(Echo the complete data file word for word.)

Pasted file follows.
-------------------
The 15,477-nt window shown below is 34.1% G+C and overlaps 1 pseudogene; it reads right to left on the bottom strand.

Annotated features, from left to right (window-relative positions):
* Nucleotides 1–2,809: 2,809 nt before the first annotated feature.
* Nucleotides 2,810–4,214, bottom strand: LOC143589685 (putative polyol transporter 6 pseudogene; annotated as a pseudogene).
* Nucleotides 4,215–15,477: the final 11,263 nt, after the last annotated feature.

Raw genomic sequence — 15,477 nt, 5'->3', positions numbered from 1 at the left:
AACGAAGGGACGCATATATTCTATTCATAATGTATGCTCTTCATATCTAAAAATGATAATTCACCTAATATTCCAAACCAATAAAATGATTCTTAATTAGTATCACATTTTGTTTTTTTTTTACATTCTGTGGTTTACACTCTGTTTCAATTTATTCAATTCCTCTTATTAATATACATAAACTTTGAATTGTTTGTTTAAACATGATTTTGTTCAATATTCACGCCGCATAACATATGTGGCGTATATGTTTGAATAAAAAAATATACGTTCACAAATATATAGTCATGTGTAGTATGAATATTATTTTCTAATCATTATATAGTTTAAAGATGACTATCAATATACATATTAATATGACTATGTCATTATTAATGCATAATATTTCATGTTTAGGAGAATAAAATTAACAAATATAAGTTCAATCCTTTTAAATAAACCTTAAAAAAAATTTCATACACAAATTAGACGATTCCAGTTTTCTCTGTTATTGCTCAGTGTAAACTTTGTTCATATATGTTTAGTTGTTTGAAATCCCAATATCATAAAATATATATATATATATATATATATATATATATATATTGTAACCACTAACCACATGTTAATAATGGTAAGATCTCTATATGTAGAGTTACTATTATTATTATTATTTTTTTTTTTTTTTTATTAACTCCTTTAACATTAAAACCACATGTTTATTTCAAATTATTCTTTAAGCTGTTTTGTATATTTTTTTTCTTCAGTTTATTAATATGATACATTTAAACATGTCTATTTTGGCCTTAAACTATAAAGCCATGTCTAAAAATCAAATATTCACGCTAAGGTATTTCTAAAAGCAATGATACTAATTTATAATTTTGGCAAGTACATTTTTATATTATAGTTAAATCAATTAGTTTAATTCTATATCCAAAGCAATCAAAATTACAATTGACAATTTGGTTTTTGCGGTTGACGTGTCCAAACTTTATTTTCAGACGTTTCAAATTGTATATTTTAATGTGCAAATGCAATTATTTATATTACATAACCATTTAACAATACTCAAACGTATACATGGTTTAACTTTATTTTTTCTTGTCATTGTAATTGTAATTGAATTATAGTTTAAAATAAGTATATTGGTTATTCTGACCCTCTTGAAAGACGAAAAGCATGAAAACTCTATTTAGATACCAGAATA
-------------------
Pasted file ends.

The 15,477-nt window shown below is 34.1% G+C and overlaps 1 pseudogene; it reads right to left on the bottom strand.

Annotated features, from left to right (window-relative positions):
* Nucleotides 1–2,809: 2,809 nt before the first annotated feature.
* Nucleotides 2,810–4,214, bottom strand: LOC143589685 (putative polyol transporter 6 pseudogene; annotated as a pseudogene).
* Nucleotides 4,215–15,477: the final 11,263 nt, after the last annotated feature.

Raw genomic sequence — 15,477 nt, 5'->3', positions numbered from 1 at the left:
AACGAAGGGACGCATATATTCTATTCATAATGTATGCTCTTCATATCTAAAAATGATAATTCACCTAATATTCCAAACCAATAAAATGATTCTTAATTAGTATCACATTTTGTTTTTTTTTTACATTCTGTGGTTTACACTCTGTTTCAATTTATTCAATTCCTCTTATTAATATACATAAACTTTGAATTGTTTGTTTAAACATGATTTTGTTCAATATTCACGCCGCATAACATATGTGGCGTATATGTTTGAATAAAAAAATATACGTTCACAAATATATAGTCATGTGTAGTATGAATATTATTTTCTAATCATTATATAGTTTAAAGATGACTATCAATATACATATTAATATGACTATGTCATTATTAATGCATAATATTTCATGTTTAGGAGAATAAAATTAACAAATATAAGTTCAATCCTTTTAAATAAACCTTAAAAAAAATTTCATACACAAATTAGACGATTCCAGTTTTCTCTGTTATTGCTCAGTGTAAACTTTGTTCATATATGTTTAGTTGTTTGAAATCCCAATATCATAAAATATATATATATATATATATATATATATATATATATTGTAACCACTAACCACATGTTAATAATGGTAAGATCTCTATATGTAGAGTTACTATTATTATTATTATTTTTTTTTTTTTTTTATTAACTCCTTTAACATTAAAACCACATGTTTATTTCAAATTATTCTTTAAGCTGTTTTGTATATTTTTTTTCTTCAGTTTATTAATATGATACATTTAAACATGTCTATTTTGGCCTTAAACTATAAAGCCATGTCTAAAAATCAAATATTCACGCTAAGGTATTTCTAAAAGCAATGATACTAATTTATAATTTTGGCAAGTACATTTTTATATTATAGTTAAATCAATTAGTTTAATTCTATATCCAAAGCAATCAAAATTACAATTGACAATTTGGTTTTTGCGGTTGACGTGTCCAAACTTTATTTTCAGACGTTTCAAATTGTATATTTTAATGTGCAAATGCAATTATTTATATTACATAACCATTTAACAATACTCAAACGTATACATGGTTTAACTTTATTTTTTCTTGTCATTGTAATTGTAATTGAATTATAGTTTAAAATAAGTATATTGGTTATTCTGACCCTCTTGAAAGACGAAAAGCATGAAAACTCTATTTAGATACCAGAATA